This was repeatedly told by members of the media and analysts during the presentation of Narodowy Bank Polski (NBP – Polish central bank) Inflation Report ‒ November 2015 on November 9th. However, the sustainable growth of GDP, likely to reach 3.5 per cent in 2017, may be hampered by developments in the global economy, in China in particular.
The forecast scenario of the Inflation Report has not changed for a long time. The GDP growth forecasts have been slightly revised downward since the previous July 2015 projection: to 3.4 per cent in 2015 (from 3.6 per cent), 3.3 per cent in 2016 (-0.1 percentage point) and to 3.5 per cent (-0.1 percentage point) in 2017. The CPI inflation forecasts have also been cut slightly. According to the November 2015 projection, it will amount to -0.8 per cent this year, 1.1 per cent in 2016 (vs. 1.5 per cent in the previous projection) and 1.5 per cent in 2017 (vs. 1.6 per cent previously).
GDP growth will be driven by rising consumer spending and growing investment expenditures in the domestic private sector amidst a negative contribution of net exports. Private consumption is to be boosted by the good situation in the labor market (falling unemployment, acceleration in wage growth). Also, investment growth will continue at a robust pace, and will exceed GDP growth. As Prof. Andrzej Sławiński, the Director of the Economic Institute of NBP, noted during the presentation, a blot on the landscape was the fact that corporate investment is limited to replacement and upgrade investment. No new investment projects are started for fear of slowdown in the global economy.
“Our growth forecasts are slightly higher than the NBP projections that were developed under the assumptions of unchanged monetary and fiscal policies. We also assume that the economy will slow down a little bit in 2016 due to uncertainty in China and the timetable of spending EU funds in Poland. Regarding inflation, we assume that it may exceed 1.5 per cent by the end of next year,” says Piotr Kalisz, the chief economist at Citi Handlowy.
“We are more pessimistic than NBP economists, as we expect next year’s GDP to grow only by 3.1 per cent. We still see problems with growth in Europe, including in Germany after the VW diesel emissions scandal, and the emerging markets will continue to struggle. Overall, our forecast does not differ much, also in terms of GDP breakdown. Consumption and spending on infrastructure will play a key role. The labor market will also be doing well,” predicts Ernest Pytlarczyk, Chief Economist at mBank.
The NBP economists expect deflation to continue till the end of 2015. December may be the first month in which the inflation index will turn positive, but inflation in the whole year will close at -0.8 per cent, which will be the result of a sharp drop in oil prices and a high supply of agricultural products.
“Concerns about the economic growth outlook in the emerging economies, and in China, in particular” were cited during the presentation as the projection’s primary source of uncertainty. The impact of the slowdown in China on the global and Polish economies was elaborated in a separate box in the report.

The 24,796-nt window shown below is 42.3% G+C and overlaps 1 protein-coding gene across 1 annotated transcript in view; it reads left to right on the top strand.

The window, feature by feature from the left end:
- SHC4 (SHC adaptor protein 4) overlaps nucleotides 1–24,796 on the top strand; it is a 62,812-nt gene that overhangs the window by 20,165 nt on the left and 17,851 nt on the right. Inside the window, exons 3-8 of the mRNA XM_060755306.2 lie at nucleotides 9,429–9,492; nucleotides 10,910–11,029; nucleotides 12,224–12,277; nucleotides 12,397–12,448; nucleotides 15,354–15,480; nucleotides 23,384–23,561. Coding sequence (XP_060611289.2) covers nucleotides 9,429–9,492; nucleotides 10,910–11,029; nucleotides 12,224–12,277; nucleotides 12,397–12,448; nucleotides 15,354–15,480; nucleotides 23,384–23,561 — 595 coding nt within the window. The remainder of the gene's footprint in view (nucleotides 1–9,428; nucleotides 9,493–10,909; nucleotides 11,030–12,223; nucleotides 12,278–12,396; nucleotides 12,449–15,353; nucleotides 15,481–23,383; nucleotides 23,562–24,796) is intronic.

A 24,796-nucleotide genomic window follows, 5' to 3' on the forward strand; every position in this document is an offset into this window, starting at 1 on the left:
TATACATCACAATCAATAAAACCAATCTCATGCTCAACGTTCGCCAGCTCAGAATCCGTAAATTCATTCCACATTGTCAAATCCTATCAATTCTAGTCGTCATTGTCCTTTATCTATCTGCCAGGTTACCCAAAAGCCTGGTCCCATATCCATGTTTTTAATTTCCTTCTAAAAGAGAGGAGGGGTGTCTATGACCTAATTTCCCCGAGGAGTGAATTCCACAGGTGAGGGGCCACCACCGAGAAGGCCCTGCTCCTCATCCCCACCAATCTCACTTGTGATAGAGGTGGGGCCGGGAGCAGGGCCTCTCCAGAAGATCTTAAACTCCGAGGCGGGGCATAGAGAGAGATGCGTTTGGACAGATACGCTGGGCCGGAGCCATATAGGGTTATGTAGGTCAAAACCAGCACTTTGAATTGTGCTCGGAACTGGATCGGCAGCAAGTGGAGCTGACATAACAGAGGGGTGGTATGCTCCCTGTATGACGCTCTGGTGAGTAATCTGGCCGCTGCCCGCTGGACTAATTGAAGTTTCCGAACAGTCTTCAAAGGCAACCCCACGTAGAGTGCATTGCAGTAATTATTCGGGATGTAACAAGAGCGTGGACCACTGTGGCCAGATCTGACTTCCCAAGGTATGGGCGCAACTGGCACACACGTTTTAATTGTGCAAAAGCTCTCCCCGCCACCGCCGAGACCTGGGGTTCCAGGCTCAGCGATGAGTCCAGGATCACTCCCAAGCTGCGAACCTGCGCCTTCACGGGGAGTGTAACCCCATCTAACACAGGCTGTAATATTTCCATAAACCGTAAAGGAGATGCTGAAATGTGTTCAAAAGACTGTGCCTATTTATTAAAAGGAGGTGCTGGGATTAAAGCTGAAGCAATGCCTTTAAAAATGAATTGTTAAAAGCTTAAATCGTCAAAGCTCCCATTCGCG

It is true that China’s economy grew by a mere 7.3 per cent in 2014, compared to 8.8 per cent on average in 2009-2014 and even 10.7 per cent in 2001-2008. This matters because 16 per cent of global GDP is produced in China. China also accounts for 10 per cent and 12 per cent of global imports and exports, respectively.
The NBP economists reassure that, “the direct impact of China’s slowdown on GDP growth in Poland will probably be limited, considering the negligible share of China in Polish exports. In 2008-2014, exports of Polish goods to China rose by 10.4 per cent on average. Yet, these exports still make up a mere 1 per cent of Poland’s total exports, with only 13 per cent of Polish exporters selling goods to China. Exports to China are highly diversified and not particularly significant for hardly any sectors of the Polish economy. Furthermore, only large Polish enterprises with geographic diversification of their sales are present in the Chinese market.”
However, the indirect impact of the slowdown on Poland’s DGP growth may be greater. The slowdown in China may trigger the same reaction in Germany as the country is the main target market for Polish products manufactured under the global supply chains. The car industry, car parts industry and electronic industry could be hit most heavily. In addition, the decrease in commodity prices resulting from China’s lower purchases may “erode the profitability of the Polish mining industry, especially in the case of coal mining”.
The same decline in commodity prices would at the same time boost real disposable income of households and reduce production costs.
“A Chinese slowdown to 4-5 per cent of GDP growth alone will not pose a threat to Poland. China receives less Polish exports than Russia before the Ukraine crisis. Poland was hardly affected by the latter, and also in the event of negative developments in China, Poland’s economy would emerge unscathed. Obviously, I assume that China will not experience a very hard landing that could destabilize the financial markets and economies worldwide,” believes Piotr Kalisz.
“The threat arising from the Chinese economy is underestimated. The developments in China are ground-breaking, therefore a failed transition from production to consumption could have unimaginable implications for the euro/US dollar exchange rate or Germany’s terms of trade. On the other hand, the Polish economy is very sensitive to economic conditions in the euro area and would certainly be affected more severely than expected at the moment,” argues Ernest Pytlarczyk.